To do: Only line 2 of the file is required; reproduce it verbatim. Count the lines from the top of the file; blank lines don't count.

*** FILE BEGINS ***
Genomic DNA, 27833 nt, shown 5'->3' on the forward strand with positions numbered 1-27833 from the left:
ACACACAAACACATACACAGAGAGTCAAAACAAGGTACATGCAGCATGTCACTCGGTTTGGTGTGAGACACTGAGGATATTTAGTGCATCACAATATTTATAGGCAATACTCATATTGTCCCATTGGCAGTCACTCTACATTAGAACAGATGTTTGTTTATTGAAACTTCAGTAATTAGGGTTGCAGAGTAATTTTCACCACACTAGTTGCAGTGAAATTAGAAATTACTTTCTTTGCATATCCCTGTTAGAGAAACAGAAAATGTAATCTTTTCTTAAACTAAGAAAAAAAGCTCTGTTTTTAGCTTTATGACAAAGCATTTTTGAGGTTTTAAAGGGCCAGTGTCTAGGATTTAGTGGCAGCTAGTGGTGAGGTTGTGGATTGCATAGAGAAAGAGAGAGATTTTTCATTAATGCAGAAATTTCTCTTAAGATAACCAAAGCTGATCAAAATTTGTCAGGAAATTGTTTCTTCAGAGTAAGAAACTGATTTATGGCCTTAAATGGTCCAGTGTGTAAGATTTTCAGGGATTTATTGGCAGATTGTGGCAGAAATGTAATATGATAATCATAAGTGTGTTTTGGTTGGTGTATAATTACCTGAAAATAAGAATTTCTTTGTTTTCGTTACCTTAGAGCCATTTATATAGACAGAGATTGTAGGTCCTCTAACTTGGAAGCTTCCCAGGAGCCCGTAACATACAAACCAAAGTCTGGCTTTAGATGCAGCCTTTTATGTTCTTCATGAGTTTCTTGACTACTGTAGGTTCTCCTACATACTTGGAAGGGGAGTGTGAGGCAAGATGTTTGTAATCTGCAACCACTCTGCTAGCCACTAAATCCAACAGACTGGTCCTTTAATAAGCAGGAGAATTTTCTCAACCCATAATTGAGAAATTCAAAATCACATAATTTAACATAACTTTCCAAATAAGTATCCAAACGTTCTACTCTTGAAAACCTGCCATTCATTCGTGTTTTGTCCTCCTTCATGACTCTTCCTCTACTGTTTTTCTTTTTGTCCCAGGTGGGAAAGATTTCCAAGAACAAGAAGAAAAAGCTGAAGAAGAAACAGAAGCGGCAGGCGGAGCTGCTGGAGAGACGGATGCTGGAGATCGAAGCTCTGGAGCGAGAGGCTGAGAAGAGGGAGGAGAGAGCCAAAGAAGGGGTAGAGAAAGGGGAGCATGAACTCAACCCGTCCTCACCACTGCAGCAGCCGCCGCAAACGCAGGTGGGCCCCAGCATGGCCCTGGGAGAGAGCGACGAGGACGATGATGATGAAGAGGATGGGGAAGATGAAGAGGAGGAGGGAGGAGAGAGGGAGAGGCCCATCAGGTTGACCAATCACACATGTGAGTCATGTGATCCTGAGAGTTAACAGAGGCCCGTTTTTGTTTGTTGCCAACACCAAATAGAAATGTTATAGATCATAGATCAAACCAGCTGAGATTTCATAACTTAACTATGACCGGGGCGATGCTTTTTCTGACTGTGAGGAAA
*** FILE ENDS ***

ACACACAAACACATACACAGAGAGTCAAAACAAGGTACATGCAGCATGTCACTCGGTTTGGTGTGAGACACTGAGGATATTTAGTGCATCACAATATTTATAGGCAATACTCATATTGTCCCATTGGCAGTCACTCTACATTAGAACAGATGTTTGTTTATTGAAACTTCAGTAATTAGGGTTGCAGAGTAATTTTCACCACACTAGTTGCAGTGAAATTAGAAATTACTTTCTTTGCATATCCCTGTTAGAGAAACAGAAAATGTAATCTTTTCTTAAACTAAGAAAAAAAGCTCTGTTTTTAGCTTTATGACAAAGCATTTTTGAGGTTTTAAAGGGCCAGTGTCTAGGATTTAGTGGCAGCTAGTGGTGAGGTTGTGGATTGCATAGAGAAAGAGAGAGATTTTTCATTAATGCAGAAATTTCTCTTAAGATAACCAAAGCTGATCAAAATTTGTCAGGAAATTGTTTCTTCAGAGTAAGAAACTGATTTATGGCCTTAAATGGTCCAGTGTGTAAGATTTTCAGGGATTTATTGGCAGATTGTGGCAGAAATGTAATATGATAATCATAAGTGTGTTTTGGTTGGTGTATAATTACCTGAAAATAAGAATTTCTTTGTTTTCGTTACCTTAGAGCCATTTATATAGACAGAGATTGTAGGTCCTCTAACTTGGAAGCTTCCCAGGAGCCCGTAACATACAAACCAAAGTCTGGCTTTAGATGCAGCCTTTTATGTTCTTCATGAGTTTCTTGACTACTGTAGGTTCTCCTACATACTTGGAAGGGGAGTGTGAGGCAAGATGTTTGTAATCTGCAACCACTCTGCTAGCCACTAAATCCAACAGACTGGTCCTTTAATAAGCAGGAGAATTTTCTCAACCCATAATTGAGAAATTCAAAATCACATAATTTAACATAACTTTCCAAATAAGTATCCAAACGTTCTACTCTTGAAAACCTGCCATTCATTCGTGTTTTGTCCTCCTTCATGACTCTTCCTCTACTGTTTTTCTTTTTGTCCCAGGTGGGAAAGATTTCCAAGAACAAGAAGAAAAAGCTGAAGAAGAAACAGAAGCGGCAGGCGGAGCTGCTGGAGAGACGGATGCTGGAGATCGAAGCTCTGGAGCGAGAGGCTGAGAAGAGGGAGGAGAGAGCCAAAGAAGGGGTAGAGAAAGGGGAGCATGAACTCAACCCGTCCTCACCACTGCAGCAGCCGCCGCAAACGCAGGTGGGCCCCAGCATGGCCCTGGGAGAGAGCGACGAGGACGATGATGATGAAGAGGATGGGGAAGATGAAGAGGAGGAGGGAGGAGAGAGGGAGAGGCCCATCAGGTTGACCAATCACACATGTGAGTCATGTGATCCTGAGAGTTAACAGAGGCCCGTTTTTGTTTGTTGCCAACACCAAATAGAAATGTTATAGATCATAGATCAAACCAGCTGAGATTTCATAACTTAACTATGACCGGGGCGATGCTTTTTCTGACTGTGAGGAAA